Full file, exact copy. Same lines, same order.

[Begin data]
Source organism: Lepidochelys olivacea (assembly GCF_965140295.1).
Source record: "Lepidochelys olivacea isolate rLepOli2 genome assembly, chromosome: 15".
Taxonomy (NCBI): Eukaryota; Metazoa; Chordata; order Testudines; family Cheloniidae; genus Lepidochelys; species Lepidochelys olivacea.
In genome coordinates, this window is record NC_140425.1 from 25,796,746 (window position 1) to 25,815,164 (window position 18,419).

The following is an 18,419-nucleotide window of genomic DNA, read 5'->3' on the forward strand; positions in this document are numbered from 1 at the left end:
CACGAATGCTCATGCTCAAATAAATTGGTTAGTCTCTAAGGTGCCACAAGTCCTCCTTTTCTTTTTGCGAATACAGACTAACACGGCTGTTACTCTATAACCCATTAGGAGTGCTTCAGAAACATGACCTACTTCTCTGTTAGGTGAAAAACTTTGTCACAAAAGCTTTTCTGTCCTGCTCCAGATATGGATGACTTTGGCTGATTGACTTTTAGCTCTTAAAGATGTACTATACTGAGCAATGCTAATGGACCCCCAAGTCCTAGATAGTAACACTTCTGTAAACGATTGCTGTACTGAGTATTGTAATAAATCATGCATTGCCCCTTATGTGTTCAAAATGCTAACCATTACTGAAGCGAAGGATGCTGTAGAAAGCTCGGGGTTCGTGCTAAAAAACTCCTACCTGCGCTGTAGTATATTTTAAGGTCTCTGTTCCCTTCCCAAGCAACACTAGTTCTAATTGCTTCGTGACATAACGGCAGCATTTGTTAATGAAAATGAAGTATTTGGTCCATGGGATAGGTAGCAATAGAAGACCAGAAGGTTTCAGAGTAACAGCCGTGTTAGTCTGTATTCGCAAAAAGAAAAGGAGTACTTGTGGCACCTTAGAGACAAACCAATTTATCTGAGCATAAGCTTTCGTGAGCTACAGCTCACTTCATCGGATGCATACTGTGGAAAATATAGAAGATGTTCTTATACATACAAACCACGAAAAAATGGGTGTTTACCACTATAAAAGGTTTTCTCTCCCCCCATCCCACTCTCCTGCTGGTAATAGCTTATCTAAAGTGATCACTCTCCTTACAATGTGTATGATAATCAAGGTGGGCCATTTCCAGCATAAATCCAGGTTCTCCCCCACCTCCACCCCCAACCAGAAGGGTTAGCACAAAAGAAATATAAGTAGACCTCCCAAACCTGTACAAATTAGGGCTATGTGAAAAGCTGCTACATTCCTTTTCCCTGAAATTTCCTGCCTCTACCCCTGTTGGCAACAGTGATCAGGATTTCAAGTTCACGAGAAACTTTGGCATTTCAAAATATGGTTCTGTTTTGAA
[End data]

Source organism: Lepidochelys olivacea (assembly GCF_965140295.1).
Source record: "Lepidochelys olivacea isolate rLepOli2 genome assembly, chromosome: 15".
Taxonomy (NCBI): Eukaryota; Metazoa; Chordata; order Testudines; family Cheloniidae; genus Lepidochelys; species Lepidochelys olivacea.
In genome coordinates, this window is record NC_140425.1 from 25,796,746 (window position 1) to 25,815,164 (window position 18,419).

The following is an 18,419-nucleotide window of genomic DNA, read 5'->3' on the forward strand; positions in this document are numbered from 1 at the left end:
CACGAATGCTCATGCTCAAATAAATTGGTTAGTCTCTAAGGTGCCACAAGTCCTCCTTTTCTTTTTGCGAATACAGACTAACACGGCTGTTACTCTATAACCCATTAGGAGTGCTTCAGAAACATGACCTACTTCTCTGTTAGGTGAAAAACTTTGTCACAAAAGCTTTTCTGTCCTGCTCCAGATATGGATGACTTTGGCTGATTGACTTTTAGCTCTTAAAGATGTACTATACTGAGCAATGCTAATGGACCCCCAAGTCCTAGATAGTAACACTTCTGTAAACGATTGCTGTACTGAGTATTGTAATAAATCATGCATTGCCCCTTATGTGTTCAAAATGCTAACCATTACTGAAGCGAAGGATGCTGTAGAAAGCTCGGGGTTCGTGCTAAAAAACTCCTACCTGCGCTGTAGTATATTTTAAGGTCTCTGTTCCCTTCCCAAGCAACACTAGTTCTAATTGCTTCGTGACATAACGGCAGCATTTGTTAATGAAAATGAAGTATTTGGTCCATGGGATAGGTAGCAATAGAAGACCAGAAGGTTTCAGAGTAACAGCCGTGTTAGTCTGTATTCGCAAAAAGAAAAGGAGTACTTGTGGCACCTTAGAGACAAACCAATTTATCTGAGCATAAGCTTTCGTGAGCTACAGCTCACTTCATCGGATGCATACTGTGGAAAATATAGAAGATGTTCTTATACATACAAACCACGAAAAAATGGGTGTTTACCACTATAAAAGGTTTTCTCTCCCCCCATCCCACTCTCCTGCTGGTAATAGCTTATCTAAAGTGATCACTCTCCTTACAATGTGTATGATAATCAAGGTGGGCCATTTCCAGCATAAATCCAGGTTCTCCCCCACCTCCACCCCCAACCAGAAGGGTTAGCACAAAAGAAATATAAGTAGACCTCCCAAACCTGTACAAATTAGGGCTATGTGAAAAGCTGCTACATTCCTTTTCCCTGAAATTTCCTGCCTCTACCCCTGTTGGCAACAGTGATCAGGATTTCAAGTTCACGAGAAACTTTGGCATTTCAAAATATGGTTCTGTTTTGAA